For the first 47 years of my life, I had the summer off because I was a student or a teacher. Yeah, I had summer jobs, but I was “off” from my regular routine. It’s a luxury that I only really appreciated when I left teaching to be a 12 month employee and realized that even a CEO can’t take off the whole summer. Of courses, teachers and students don’t get paid for that summer off, so it has a big downside too.

If I really think about it, the summer reading I loved most as a kid would never make any NPR list. I loved reading comic books. I read very eclectically too. I had boxes of Archie comics, Classics Illustrated, Superman, Batman, Richie Rich, Silver Surfer, and lots of other titles. My mom broke my heart (and possibly my bank account) when she gave away most of my comics to some neighborhood kids while I was away at college because she assumed I was “past that.” I associate comics with summer.

I also loved to read magazines and for summer Surfer and Surfing, Field and Stream and Popular Mechanics were favorites. Surfing magazines were the first subscriptions I bought with my own money. Even though my surfing life never went much further than the Jersey shore, a hand-me-down, dinged Greg Noll surfboard and many hours spent hanging around the Ron Jon surf shop on Long Beach Island in New Jersey (not far from Surf City), I did think of myself of as a 1960s surfer with blond hair, baggies

My fields and streams were in suburban NJ too, but I never tired of catching sunnies, perch, and the occasional bass, catfish or trout. My field work was of the tracking variety rather than the hunter side. I did shoot a rabbit once while hunting with an uncle and it had a devastating effect on me. Never wanted to go again, though I continued to read accounts of hunting with great enthusiasm.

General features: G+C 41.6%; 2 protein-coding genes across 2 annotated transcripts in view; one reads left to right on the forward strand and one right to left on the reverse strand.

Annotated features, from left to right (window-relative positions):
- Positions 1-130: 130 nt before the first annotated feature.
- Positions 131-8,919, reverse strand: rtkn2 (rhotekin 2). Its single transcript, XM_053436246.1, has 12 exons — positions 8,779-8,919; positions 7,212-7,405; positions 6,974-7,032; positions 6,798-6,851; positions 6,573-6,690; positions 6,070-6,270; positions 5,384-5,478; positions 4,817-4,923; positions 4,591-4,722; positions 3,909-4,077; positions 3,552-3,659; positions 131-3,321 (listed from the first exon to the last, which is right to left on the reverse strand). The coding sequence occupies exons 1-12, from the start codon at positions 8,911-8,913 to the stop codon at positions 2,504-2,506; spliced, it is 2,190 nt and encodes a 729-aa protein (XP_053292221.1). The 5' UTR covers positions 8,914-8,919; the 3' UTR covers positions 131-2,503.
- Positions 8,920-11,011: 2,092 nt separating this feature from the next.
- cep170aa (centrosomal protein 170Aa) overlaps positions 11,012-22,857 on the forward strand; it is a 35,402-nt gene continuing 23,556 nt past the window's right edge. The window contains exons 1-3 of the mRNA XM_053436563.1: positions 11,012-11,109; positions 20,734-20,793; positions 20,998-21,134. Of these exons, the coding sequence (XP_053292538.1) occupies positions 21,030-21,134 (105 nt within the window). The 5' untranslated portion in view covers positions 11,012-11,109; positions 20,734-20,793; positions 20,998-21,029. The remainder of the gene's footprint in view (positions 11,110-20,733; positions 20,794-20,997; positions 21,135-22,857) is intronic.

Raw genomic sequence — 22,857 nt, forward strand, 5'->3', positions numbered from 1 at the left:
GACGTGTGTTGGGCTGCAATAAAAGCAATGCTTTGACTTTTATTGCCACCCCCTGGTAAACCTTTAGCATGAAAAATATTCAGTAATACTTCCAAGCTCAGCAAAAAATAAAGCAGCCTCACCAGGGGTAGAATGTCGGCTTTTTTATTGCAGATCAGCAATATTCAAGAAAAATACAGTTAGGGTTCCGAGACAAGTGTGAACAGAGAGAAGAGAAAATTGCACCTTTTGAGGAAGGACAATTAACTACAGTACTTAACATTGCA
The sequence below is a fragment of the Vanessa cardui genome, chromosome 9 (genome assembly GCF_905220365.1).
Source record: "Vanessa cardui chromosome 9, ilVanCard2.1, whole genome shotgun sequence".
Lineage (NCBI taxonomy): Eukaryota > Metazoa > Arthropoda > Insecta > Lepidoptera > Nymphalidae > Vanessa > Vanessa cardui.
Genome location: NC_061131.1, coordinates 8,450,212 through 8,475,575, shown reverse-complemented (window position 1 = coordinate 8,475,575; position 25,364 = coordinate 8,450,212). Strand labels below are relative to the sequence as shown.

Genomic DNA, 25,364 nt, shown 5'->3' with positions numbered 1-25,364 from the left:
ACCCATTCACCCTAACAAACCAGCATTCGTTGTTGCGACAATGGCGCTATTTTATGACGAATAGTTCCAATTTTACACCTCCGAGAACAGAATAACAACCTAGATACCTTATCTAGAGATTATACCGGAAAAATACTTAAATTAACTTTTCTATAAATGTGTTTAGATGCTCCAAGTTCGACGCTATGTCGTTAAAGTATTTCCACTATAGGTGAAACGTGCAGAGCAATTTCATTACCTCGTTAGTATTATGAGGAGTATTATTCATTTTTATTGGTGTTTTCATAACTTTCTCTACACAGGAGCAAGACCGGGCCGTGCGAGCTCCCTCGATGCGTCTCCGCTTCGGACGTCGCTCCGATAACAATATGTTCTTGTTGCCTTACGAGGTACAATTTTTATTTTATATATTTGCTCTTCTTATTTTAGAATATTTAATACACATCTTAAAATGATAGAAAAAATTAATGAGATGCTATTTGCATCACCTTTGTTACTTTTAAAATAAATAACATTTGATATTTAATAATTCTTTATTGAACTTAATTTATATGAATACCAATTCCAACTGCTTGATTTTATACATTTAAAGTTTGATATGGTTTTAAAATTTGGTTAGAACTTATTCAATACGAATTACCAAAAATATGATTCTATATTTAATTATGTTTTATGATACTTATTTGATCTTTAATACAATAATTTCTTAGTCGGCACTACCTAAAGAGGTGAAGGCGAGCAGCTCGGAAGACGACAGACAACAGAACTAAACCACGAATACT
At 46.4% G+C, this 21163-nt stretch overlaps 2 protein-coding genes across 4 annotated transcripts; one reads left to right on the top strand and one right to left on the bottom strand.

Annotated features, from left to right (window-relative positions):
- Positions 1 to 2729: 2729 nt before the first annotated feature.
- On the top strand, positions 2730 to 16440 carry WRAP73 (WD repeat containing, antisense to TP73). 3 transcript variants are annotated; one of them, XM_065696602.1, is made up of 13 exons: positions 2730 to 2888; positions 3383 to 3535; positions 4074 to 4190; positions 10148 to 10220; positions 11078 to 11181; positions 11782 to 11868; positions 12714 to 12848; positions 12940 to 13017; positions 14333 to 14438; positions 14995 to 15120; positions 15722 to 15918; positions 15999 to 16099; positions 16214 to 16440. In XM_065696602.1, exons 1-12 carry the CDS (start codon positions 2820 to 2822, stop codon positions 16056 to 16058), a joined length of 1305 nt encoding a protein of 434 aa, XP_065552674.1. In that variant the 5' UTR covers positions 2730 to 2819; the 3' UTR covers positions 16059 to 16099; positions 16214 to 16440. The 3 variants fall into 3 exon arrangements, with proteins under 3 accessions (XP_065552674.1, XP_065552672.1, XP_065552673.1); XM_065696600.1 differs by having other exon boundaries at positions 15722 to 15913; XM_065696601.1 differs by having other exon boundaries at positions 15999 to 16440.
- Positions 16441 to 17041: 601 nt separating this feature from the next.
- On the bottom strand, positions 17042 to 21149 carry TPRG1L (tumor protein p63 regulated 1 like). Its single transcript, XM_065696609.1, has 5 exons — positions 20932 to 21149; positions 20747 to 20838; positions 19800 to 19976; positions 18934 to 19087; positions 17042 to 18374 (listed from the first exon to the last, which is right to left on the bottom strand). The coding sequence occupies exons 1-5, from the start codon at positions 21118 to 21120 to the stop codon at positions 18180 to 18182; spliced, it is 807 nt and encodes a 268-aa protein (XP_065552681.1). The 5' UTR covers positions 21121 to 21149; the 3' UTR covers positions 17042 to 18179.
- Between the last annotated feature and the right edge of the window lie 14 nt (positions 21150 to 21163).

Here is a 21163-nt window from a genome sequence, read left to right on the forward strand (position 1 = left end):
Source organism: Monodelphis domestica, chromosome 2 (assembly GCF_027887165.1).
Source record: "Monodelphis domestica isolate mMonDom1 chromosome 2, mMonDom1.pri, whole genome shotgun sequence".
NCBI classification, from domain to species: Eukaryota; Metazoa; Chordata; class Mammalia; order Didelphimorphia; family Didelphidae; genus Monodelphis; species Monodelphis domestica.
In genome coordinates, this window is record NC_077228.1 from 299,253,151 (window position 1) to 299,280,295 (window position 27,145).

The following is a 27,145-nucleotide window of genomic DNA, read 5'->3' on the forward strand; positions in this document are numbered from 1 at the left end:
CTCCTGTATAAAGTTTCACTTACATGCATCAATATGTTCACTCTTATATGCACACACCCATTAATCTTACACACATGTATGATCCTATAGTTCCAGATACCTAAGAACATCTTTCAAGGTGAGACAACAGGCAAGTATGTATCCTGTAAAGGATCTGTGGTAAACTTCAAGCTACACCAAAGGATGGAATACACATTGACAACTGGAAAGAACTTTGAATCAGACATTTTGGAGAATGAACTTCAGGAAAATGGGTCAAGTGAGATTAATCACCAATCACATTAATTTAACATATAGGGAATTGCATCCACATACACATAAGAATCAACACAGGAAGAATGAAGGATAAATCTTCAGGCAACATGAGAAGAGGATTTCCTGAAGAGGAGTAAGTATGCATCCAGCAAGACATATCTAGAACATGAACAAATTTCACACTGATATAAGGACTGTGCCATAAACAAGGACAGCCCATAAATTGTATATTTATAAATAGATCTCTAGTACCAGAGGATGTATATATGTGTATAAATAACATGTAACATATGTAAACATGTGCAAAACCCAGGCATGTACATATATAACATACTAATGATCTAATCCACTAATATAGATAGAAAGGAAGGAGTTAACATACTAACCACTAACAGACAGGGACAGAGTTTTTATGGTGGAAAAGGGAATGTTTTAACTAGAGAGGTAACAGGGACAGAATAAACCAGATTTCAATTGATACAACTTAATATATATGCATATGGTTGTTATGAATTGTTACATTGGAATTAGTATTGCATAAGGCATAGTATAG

Though I never built most of the things that Popular Mechanics had plans for in its pages, I always was building stuff with my friends over the summer. Clubhouse, treehouse in the woods, our first skateboards, skimboards for the beach and, of course, a go kart.

An episode of Our Gang/The Little Rascals inspired my first one built from cast-off baby carriage wheels and parts. What a death trap that was to roll down a steep street. I wanted to build and race a Soapbox Derby style car, but that just wasn’t a possibility of my childhood. We even tried building a motorized cart using an old lawn mower engine and bicycle chain drive. It was a disaster that could only go if no one was sitting in it, but a lot of fun to work on one summer.

jawsThe actual books that I really would put on my summer reading list are titles that I not only read during a summer, but that had some seasonal connection. I have already written here about Bradbury’s Dandelion Wine and he would have several books on my list.

I clearly remember sitting in my backyard reading Benchley’s Jaws the summer of 1974. That is a perfect summer book in its readability and content. If you only saw the Spielberg film (a great film with terrific editing), you should pick up the book this summer.

Back in 1972 or 1973,  I spent the summer living in Watership Down and realized that there was a reason I was once told that one of my totem animals was the rabbit. Their anthropomorphised epic odyssey to find a new home had a whole culture, language (Lapine), proverbs, poetry, and mythology that I loved more than I ever was able to get into the much more heralded Middle Earth of Tolkien. To this day, my wife and I will comment upon seeing rabbits eating at the side of the road at dusk that it is time to silflay.